703 words - 3 pages One Flew Over the Cuckoo's Nest One Flew Over the Cuckoo's Nest takes place in a mental institution in the Pacific Northwest. The narrator of the novel is Chief Bromden, also known as Chief Broom, a catatonic half-Indian man whom everybody thinks is deaf and dumb. The institution is dominated by Nurse Ratched (Big Nurse), a cold, precise woman with calculated gestures and a calm, mechanical manner. She has absolute authority over the

One Flew Over The Cuckoo's Nest

2909 words - 12 pages One Flew Over the Cuckoo's Nest One Flew over the Cuckoo's Nest is a compelling novel that challenges the reader's perception of sanity and insanity. This novel examines the issue of sanity in a somewhat modern society. Kesey illustrates the workings of a mental hospital and the affect of these workings on the people in the hospital. In One Flew Over the Cuckoo's Nest Kesey reverses control in the mental hospital by proving the patients can show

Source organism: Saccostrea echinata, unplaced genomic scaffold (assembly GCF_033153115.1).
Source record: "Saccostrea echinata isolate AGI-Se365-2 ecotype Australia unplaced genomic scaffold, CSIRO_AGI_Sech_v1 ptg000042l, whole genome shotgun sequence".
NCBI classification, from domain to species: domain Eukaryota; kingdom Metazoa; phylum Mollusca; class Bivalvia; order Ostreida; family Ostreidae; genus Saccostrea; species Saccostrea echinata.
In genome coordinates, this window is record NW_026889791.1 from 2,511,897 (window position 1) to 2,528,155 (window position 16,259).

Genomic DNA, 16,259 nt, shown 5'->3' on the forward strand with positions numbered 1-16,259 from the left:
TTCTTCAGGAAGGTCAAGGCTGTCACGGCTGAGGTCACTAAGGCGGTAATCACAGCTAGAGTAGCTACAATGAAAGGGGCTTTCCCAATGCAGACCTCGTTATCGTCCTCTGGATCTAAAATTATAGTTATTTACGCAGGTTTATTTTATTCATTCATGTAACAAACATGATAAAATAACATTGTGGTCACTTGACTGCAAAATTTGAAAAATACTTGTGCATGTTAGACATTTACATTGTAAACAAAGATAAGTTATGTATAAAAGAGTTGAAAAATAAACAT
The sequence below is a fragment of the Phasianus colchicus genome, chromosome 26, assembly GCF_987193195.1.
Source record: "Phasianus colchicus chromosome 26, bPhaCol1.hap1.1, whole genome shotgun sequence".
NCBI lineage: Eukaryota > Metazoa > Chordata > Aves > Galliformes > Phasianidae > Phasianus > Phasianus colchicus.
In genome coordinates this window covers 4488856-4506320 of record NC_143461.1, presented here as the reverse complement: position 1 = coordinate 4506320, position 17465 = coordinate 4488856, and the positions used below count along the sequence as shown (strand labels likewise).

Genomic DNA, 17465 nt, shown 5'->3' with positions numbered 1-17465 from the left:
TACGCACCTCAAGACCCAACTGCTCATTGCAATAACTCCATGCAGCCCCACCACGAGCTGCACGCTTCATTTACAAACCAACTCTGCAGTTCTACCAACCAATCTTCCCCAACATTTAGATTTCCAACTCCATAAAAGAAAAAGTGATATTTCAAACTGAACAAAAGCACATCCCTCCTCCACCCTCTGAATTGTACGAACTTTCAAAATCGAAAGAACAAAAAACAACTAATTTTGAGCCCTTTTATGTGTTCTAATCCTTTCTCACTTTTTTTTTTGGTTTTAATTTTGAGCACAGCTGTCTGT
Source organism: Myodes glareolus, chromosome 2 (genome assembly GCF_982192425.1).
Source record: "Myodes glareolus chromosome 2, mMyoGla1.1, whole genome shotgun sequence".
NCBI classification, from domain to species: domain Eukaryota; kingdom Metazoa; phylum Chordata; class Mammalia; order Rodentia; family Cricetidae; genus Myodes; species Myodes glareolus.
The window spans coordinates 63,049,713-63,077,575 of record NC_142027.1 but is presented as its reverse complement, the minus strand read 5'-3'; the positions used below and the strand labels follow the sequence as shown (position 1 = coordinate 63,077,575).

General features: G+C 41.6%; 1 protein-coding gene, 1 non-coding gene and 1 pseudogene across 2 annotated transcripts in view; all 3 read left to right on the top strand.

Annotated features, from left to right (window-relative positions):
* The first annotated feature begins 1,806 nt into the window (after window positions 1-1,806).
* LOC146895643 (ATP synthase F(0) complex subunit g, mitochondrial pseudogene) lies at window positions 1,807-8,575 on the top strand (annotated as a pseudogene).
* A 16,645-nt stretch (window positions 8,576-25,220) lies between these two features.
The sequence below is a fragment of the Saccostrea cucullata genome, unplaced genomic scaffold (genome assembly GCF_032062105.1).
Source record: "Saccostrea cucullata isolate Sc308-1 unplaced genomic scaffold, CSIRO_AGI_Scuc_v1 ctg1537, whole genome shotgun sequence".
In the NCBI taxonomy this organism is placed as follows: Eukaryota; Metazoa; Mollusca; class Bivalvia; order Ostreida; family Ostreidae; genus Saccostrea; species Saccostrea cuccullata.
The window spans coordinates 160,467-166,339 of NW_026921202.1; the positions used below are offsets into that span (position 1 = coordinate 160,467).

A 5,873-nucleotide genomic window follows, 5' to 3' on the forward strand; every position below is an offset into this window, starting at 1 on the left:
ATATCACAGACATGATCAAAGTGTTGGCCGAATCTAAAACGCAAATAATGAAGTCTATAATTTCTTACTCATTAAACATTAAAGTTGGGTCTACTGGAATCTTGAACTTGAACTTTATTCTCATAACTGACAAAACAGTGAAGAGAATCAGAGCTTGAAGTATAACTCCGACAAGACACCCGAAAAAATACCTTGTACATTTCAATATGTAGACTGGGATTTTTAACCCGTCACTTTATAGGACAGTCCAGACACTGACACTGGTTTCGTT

One Flew Over The Cuckoo's Nest

1045 words - 5 pages In the 1950’s, mental hospitals weren’t what they are now. In Ken Kesey’s One Flew Over the Cuckoo’s Nest, he shows how people in mental hospitals were treated at that time all through the eyes of an Indian man named Chief Bromden. Ken Kesey uses his personal experiences to add settings and even characters to show this in his writing. His life is clearly seen by McMurphy’s problem with authority which goes perfectly with his own and by the

One Flew Over The Cuckoo's Nest - 758 words

758 words - 3 pages symbolize something more then just simple disagreement. The storyline moves towards the age-old notion of "Us against Them". In this example, Nurse Ratched has become the "Establishment" and McMurphy is a man rebelling against the system.In the end, it was not McMurphy who "flew over the cuckoo's nest", or anyone in his ward for that matter. It certainly wasn't the stuttering Billy, or the "silent" Chief. It wasn't the man who loved to dance or